Ingleborough is the second highest fell in the Yorkshire Dales and makes up one of the famous three peaks, the other two being Whernside and Penyghent. At over 700m high it's a challenge for a novice but depending on the route you choose will only take about an hour and a half to ascend.

There are a number of ways to approach the fell and on a clear summers day you will be hard pressed to find a quiet path.

A popular route is to start at Clapham, a small village to the south east of Ingleton. The start of the walk includes a pleasant woodland walk through a nature trail (small fee to enter) which leads to the famous Ingleborough Caves where you can descend into the amazing array of stalactites and stalagmites. Following up past Clapham beck you will come to the imposing ravine of Trow Gill which is a tricky rocky path which requires a bit of scrambling up slippy jagged rocks. Continuing along the main path for about 30 minutes you will come across a small fenced area where Fell Beck disappears into a cave. This is Gaping Gill where the beck plunges 100m down into a limestone plateau creating Britain's highest unbroken waterfall. Although not accessible to the public most of the year, special trips are arranged in peak summer months.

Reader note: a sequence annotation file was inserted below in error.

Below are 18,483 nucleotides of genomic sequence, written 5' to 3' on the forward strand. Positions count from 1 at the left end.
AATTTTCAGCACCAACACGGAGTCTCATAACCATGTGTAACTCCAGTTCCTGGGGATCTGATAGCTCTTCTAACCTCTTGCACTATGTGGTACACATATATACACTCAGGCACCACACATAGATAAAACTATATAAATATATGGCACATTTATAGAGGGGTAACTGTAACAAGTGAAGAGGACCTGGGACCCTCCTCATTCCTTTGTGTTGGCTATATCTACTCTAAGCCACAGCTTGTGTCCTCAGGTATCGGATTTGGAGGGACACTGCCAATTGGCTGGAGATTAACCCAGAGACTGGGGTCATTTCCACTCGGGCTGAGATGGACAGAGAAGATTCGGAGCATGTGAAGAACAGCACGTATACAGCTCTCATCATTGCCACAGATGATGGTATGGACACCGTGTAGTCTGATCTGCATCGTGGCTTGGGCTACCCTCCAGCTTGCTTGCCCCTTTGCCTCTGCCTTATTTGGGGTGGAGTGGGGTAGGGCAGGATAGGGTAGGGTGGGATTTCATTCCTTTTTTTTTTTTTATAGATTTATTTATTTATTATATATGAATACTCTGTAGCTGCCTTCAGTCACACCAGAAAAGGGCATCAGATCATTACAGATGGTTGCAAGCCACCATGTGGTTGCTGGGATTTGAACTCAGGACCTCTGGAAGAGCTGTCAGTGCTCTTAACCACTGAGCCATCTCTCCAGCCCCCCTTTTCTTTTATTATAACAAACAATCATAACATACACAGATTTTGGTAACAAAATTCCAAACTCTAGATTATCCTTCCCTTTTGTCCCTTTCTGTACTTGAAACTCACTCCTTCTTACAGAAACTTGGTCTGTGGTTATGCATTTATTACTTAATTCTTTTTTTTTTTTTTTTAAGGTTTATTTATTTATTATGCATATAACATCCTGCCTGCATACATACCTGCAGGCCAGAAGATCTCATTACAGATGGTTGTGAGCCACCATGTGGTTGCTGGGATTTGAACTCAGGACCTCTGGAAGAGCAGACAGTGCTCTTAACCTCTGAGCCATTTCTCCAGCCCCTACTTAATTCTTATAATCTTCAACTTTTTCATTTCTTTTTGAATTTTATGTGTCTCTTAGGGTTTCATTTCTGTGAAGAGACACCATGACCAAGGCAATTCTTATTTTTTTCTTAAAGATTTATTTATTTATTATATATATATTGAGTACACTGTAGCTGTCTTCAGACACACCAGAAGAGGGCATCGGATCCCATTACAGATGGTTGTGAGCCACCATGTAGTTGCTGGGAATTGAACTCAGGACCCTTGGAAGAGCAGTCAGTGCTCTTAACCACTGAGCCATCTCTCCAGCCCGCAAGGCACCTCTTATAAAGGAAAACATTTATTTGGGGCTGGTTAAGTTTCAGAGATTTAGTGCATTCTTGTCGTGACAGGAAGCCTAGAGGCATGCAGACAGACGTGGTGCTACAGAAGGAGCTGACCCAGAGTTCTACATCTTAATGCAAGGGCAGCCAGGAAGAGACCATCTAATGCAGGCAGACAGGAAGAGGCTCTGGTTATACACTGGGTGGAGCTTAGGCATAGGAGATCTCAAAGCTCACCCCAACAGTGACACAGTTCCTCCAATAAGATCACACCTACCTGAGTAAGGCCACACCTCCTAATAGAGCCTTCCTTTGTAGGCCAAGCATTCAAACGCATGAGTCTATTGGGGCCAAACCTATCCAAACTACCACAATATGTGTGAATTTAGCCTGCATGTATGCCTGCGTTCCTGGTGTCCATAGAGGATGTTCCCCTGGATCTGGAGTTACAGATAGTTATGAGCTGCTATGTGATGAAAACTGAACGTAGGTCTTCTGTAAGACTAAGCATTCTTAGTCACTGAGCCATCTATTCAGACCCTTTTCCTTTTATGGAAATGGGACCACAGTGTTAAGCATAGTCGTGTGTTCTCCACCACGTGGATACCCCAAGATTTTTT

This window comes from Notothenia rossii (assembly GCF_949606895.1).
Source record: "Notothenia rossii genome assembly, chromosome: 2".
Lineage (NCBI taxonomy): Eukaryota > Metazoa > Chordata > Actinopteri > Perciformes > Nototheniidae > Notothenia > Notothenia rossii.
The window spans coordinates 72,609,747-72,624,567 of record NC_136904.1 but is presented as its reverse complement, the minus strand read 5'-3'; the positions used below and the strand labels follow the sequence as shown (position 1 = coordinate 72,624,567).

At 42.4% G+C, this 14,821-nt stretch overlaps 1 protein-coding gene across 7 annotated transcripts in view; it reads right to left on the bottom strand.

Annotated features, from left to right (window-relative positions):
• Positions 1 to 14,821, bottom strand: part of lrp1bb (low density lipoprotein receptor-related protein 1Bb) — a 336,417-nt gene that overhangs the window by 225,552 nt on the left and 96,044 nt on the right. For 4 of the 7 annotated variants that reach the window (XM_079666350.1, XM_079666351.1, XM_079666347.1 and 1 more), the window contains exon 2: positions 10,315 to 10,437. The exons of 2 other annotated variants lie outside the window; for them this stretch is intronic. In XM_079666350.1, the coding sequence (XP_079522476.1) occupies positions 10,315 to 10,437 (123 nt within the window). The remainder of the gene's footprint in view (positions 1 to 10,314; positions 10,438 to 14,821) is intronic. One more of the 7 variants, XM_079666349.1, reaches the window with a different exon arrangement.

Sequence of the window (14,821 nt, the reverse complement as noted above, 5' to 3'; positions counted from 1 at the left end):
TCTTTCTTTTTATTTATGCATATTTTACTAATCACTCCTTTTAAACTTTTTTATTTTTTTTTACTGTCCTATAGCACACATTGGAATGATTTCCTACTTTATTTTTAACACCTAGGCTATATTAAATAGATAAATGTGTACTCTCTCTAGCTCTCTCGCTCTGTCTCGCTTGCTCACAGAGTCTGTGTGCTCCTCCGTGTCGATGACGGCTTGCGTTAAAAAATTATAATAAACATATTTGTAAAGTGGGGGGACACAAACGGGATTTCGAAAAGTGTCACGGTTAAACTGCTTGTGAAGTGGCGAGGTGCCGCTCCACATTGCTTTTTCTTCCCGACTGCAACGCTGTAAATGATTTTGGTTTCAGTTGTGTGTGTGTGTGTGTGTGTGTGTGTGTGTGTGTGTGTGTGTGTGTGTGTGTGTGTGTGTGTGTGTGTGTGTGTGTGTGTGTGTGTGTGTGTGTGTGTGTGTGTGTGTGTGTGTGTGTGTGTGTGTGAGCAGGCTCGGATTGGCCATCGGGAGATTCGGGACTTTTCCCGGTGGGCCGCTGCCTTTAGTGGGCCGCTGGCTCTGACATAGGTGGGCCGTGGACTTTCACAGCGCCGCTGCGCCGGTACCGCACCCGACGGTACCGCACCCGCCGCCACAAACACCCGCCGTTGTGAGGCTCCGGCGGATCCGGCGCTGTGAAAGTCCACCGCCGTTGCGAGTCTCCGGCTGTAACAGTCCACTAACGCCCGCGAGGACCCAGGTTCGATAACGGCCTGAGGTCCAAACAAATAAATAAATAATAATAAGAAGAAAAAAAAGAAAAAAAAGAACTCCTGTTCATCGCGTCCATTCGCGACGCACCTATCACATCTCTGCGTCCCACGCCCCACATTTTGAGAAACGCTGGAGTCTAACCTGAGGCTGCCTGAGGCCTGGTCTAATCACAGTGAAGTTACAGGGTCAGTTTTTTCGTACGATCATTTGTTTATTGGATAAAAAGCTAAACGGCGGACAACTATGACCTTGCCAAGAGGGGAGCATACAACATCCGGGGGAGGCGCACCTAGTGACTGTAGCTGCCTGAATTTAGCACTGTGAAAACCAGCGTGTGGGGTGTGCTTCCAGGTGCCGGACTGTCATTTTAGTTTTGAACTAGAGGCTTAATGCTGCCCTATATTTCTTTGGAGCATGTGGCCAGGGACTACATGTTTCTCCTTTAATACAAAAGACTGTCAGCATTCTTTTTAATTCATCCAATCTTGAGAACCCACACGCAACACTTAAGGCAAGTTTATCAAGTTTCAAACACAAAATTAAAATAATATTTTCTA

Take a moments breather before you begin the next stage of the walk, the ascent of Little Ingleborough. The path is well maintained and the steps provide good solid under footing. Once you reach the top don't forget to take in the view, Penyghent to your right, Morecambe Bay to your left andIngleborough straight in front. A further 30 minutes and you will have conquered the fell. Enjoy views of The Lake District, Whernside, The Howgill Fells and Morcambe Bay, weather depending of course!

Return the same way or take the route which returns to Clapham past the Norber Erratics, another fascinating glacial formation.